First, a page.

Last week's reading brought an end to the first era of the Old Testament storyline, the CREATION era. Before moving on to the second era, the PATRIARCHS, we want to spend a week reading portions of the story of Job. Chronologically, there is uncertainty as to where Job's life fits within the Old Testament timeline. In fact, the story takes place in a city called Uz, which isn't in Israel. None of the story's main characters are even Israelite people.
The book of Job focuses on one man, Job, and his experience with suffering and grief. When the story begins, Job has everything -- family, wealth, possessions. He also has great faith in the Lord. So much so, that God is willing to allow Satan to afflict Job in various ways to prove that Job's faithfulness is not merely a result of God's blessings upon him, but of Job's commitment to the Lord. After two chapters, Job has lost everything. The remainder of the book deals with Job's desire to know why he is suffering. It plays out in a series of conversations between Job and four friends, culminating in a conversation between God and Job.
The story of Job resonates with us deeply because it deals with questions such as: Why do bad things happen to good people? Do I deserve the suffering I'm experiencing? What is God's role in human suffering? Why is suffering a reality in our world at all? These are questions that have troubled humanity since sin and suffering entered the world after the Fall. Ultimately, we are shown that in the face of suffering and grief, God invites us to trust Him, His eternal goodness, and His work in the midst of our suffering.
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FAMILY INGREDIENT: KNOWING GOD
God describes Job as "blameless and upright, a man who fears God and shuns evil." Soon after, Job's life goes from wealth and happiness to great suffering. Job doesn't blame God, but he does begin to despair. His friends falsely accuse Job, "Your own sin has brought God's punishment," which Job denies. Then God, Himself, challenges Job. "Where were you when I laid the foundation of the earth? Where does darkness reside? Let him who accuses God answer Him!" Job’s realization: God is the only One in control. Job confesses his ignorance and lack of trust, and he repents. We, too, need to remember God's character. When negative circumstances happen, that does not mean His love for us has changed or His control has faltered. We need the growing ingredient of Knowing God. In Him alone we can trust.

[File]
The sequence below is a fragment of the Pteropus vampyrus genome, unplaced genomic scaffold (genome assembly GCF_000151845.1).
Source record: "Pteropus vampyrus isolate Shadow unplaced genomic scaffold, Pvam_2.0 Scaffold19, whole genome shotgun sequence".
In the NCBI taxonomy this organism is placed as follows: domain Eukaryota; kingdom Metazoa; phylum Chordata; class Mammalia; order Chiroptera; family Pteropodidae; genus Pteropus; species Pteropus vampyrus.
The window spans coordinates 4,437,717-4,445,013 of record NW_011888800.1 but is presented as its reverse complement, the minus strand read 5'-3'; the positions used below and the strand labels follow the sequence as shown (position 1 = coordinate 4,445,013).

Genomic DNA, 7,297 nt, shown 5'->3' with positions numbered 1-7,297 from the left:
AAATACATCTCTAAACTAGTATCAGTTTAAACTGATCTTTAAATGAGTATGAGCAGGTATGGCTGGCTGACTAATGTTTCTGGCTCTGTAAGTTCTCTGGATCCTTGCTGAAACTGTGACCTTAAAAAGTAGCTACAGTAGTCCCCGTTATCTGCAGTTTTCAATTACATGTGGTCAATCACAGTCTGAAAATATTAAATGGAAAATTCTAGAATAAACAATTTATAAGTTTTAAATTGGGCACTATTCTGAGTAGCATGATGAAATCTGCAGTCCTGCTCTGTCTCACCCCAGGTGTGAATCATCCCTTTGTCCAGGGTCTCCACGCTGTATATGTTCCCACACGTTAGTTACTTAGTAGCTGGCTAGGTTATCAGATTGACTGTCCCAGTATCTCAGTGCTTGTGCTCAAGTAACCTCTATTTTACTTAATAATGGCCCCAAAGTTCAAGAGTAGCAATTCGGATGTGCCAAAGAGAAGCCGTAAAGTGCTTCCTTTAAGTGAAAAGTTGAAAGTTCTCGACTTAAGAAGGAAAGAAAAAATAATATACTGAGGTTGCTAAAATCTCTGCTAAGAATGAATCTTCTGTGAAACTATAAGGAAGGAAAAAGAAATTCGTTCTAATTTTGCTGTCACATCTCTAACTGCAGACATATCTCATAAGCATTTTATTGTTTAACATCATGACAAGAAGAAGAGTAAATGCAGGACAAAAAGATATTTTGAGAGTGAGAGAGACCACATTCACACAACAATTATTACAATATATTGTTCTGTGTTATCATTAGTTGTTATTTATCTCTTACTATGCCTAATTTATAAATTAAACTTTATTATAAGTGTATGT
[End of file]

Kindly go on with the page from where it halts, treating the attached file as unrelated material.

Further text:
- Job suffered bad things. How do you think Job was able to keep believing in God's goodness?
- Sometimes hard things happen because we have sinned and sometimes it doesn't have anything to do with what we've done. Give examples.
- When bad things happen, does that mean that God is angry with us? Remember: bad things came into the world with sin in the Garden of Eden, as a result of man’s choices, not God’s.
- Is it okay to get angry or upset at God when bad things happen? Read Psalm 22:1-2. The writer is angry because he feels like God is far away.
- Now read Psalm 22:24. The author reminds us that God does not hide His face from us, but listens to our cries for help.
For fun, read through God's questions to Job concerning crocodiles and answer them (Job 41:1-14). For younger children pick a few questions (see vs. 5 and 14). Part of the family ingredient of Knowing God is learning that we can trust Him when difficult things happen and come to Him through prayer.
Activity: Create Family Prayer Log. On the left side of the page, write down specific things that you are praying about as a family and log today's date. Draw a line down the center; on the right side, note any progress and the date when the prayer is answered. Keep this as a testimony to your family of all the ways that God has been working.
Craft Idea: Family Prayer Jar. Materials needed: jar, vase, basket or box, scrapbook or colored paper, decorations (optional). Cut paper into squares. Decorate the container. Brainstorm family needs as well as needs outside your family. Write prayer requests on squares; add to jar. Set aside blank squares for additional requests. Before meal or bedtime, pull out a request and pray for that need. As prayers are answered, thank God for His help.
ADAPTED FROM "MAKING A PRAYER JAR" BY OUR FAMILY FOR HIS GLORY
SMALL GROUP DISCUSSION
- Is there an example from Job's life to follow? – No one is immune to suffering; each of us experiences pain and suffering at some level through our life circumstances. What can we learn from Job's example? How do we prepare ourselves to persevere through any pain or suffering that may come our way in life?